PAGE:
Monday, November 27, 2017

Let’s Settle the Legality of DACA Now

The Trump administration can bypass lower courts by asking the Supreme Court to hear an Arizona case.
Almost immediately after President Trump announced that he would wind down the policy known as Deferred Action for Childhood Arrivals — which shields from deportation nearly a million “Dreamers,” aliens brought to the U.S. as children — lawsuits were filed across the country.
These courts are soon expected to issue nationwide injunctions against the president, which will trigger the now-familiar rat race: The government will be forced to seek emergency stays from the Courts of Appeals (which will be denied), followed by a frantic appeal to the Supreme Court. There is a smarter approach: The government should urge the Supreme Court to hear a related case from Arizona this term. Doing so would settle this important constitutional question now and shortcut the inevitable defeats in the lower courts.
In 2012, Arizona determined that the state would not issue driver’s licenses to DACA recipients, because they were protected only by exercises of prosecutorial discretion. Last year, the Ninth Circuit Court of Appeals ruled that Arizona could not deny licenses to the Dreamers because that state practice would conflict with federal law. Remarkably, however, the court did not reach the essential question of whether DACA itself was legal. As Judge Alex Kozinski noted in dissent, “the lawfulness of the President’s policies is an issue that the panel bends over backward not to reach.” If DACA is illegal, then Arizona’s policy can continue. Moreover, if DACA is illegal, then President Trump’s decision to wind down the program is justified and cannot be stopped by the courts.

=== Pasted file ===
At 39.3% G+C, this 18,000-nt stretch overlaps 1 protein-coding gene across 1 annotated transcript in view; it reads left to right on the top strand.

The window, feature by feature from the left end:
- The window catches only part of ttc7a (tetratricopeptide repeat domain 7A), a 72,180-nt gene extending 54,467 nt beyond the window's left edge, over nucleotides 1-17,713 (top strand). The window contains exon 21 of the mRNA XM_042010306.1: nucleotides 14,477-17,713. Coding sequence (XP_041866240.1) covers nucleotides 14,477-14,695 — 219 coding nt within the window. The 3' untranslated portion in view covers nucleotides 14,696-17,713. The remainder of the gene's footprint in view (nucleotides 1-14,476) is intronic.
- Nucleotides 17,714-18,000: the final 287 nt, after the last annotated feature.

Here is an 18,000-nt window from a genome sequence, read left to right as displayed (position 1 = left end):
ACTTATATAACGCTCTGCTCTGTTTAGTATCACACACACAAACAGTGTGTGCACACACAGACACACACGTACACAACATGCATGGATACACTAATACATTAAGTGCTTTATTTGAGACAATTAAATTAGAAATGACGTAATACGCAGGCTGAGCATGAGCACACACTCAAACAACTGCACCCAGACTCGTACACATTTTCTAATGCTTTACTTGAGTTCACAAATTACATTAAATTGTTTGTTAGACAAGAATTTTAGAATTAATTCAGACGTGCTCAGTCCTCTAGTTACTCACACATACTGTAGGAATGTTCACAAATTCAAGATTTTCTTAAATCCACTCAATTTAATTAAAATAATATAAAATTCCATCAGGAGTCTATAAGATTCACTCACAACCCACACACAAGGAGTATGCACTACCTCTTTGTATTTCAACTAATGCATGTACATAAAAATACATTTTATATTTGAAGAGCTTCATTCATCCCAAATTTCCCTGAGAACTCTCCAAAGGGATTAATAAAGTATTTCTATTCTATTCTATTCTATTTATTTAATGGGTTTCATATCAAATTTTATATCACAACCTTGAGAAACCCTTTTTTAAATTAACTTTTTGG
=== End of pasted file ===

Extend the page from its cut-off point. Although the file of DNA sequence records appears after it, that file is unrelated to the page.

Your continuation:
Read the rest from Josh Blackman HERE.

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